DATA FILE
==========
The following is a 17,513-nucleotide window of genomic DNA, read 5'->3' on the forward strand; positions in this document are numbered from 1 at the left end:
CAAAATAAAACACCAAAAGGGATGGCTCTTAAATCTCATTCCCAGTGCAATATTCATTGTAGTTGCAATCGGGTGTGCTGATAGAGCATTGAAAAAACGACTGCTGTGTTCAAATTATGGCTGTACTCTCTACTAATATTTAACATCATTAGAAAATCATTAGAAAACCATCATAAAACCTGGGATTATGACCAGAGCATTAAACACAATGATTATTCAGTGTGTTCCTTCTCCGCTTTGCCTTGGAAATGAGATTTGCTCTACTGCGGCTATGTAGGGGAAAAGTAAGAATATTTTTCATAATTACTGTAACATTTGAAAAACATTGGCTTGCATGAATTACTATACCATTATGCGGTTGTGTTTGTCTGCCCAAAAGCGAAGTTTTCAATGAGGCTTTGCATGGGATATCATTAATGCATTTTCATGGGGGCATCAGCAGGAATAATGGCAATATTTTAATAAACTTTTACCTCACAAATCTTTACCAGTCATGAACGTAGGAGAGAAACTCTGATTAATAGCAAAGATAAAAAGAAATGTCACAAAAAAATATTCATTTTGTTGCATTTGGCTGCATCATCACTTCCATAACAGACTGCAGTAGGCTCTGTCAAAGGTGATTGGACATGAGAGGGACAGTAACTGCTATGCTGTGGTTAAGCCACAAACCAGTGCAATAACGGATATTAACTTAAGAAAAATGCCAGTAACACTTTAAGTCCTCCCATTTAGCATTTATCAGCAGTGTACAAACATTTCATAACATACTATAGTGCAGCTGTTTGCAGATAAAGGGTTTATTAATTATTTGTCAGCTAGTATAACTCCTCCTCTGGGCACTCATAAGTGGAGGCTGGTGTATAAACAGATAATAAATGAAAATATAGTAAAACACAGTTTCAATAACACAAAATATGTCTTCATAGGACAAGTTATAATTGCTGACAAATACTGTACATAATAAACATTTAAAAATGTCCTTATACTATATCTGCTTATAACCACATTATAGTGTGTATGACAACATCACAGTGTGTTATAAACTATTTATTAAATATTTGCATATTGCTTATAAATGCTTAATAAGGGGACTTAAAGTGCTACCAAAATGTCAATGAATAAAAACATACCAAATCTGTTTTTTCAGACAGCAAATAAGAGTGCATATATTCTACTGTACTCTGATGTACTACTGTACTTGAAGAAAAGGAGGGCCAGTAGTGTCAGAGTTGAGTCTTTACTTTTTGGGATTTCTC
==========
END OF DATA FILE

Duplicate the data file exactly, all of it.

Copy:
The following is a 17,513-nucleotide window of genomic DNA, read 5'->3' on the forward strand; positions in this document are numbered from 1 at the left end:
CAAAATAAAACACCAAAAGGGATGGCTCTTAAATCTCATTCCCAGTGCAATATTCATTGTAGTTGCAATCGGGTGTGCTGATAGAGCATTGAAAAAACGACTGCTGTGTTCAAATTATGGCTGTACTCTCTACTAATATTTAACATCATTAGAAAATCATTAGAAAACCATCATAAAACCTGGGATTATGACCAGAGCATTAAACACAATGATTATTCAGTGTGTTCCTTCTCCGCTTTGCCTTGGAAATGAGATTTGCTCTACTGCGGCTATGTAGGGGAAAAGTAAGAATATTTTTCATAATTACTGTAACATTTGAAAAACATTGGCTTGCATGAATTACTATACCATTATGCGGTTGTGTTTGTCTGCCCAAAAGCGAAGTTTTCAATGAGGCTTTGCATGGGATATCATTAATGCATTTTCATGGGGGCATCAGCAGGAATAATGGCAATATTTTAATAAACTTTTACCTCACAAATCTTTACCAGTCATGAACGTAGGAGAGAAACTCTGATTAATAGCAAAGATAAAAAGAAATGTCACAAAAAAATATTCATTTTGTTGCATTTGGCTGCATCATCACTTCCATAACAGACTGCAGTAGGCTCTGTCAAAGGTGATTGGACATGAGAGGGACAGTAACTGCTATGCTGTGGTTAAGCCACAAACCAGTGCAATAACGGATATTAACTTAAGAAAAATGCCAGTAACACTTTAAGTCCTCCCATTTAGCATTTATCAGCAGTGTACAAACATTTCATAACATACTATAGTGCAGCTGTTTGCAGATAAAGGGTTTATTAATTATTTGTCAGCTAGTATAACTCCTCCTCTGGGCACTCATAAGTGGAGGCTGGTGTATAAACAGATAATAAATGAAAATATAGTAAAACACAGTTTCAATAACACAAAATATGTCTTCATAGGACAAGTTATAATTGCTGACAAATACTGTACATAATAAACATTTAAAAATGTCCTTATACTATATCTGCTTATAACCACATTATAGTGTGTATGACAACATCACAGTGTGTTATAAACTATTTATTAAATATTTGCATATTGCTTATAAATGCTTAATAAGGGGACTTAAAGTGCTACCAAAATGTCAATGAATAAAAACATACCAAATCTGTTTTTTCAGACAGCAAATAAGAGTGCATATATTCTACTGTACTCTGATGTACTACTGTACTTGAAGAAAAGGAGGGCCAGTAGTGTCAGAGTTGAGTCTTTACTTTTTGGGATTTCTC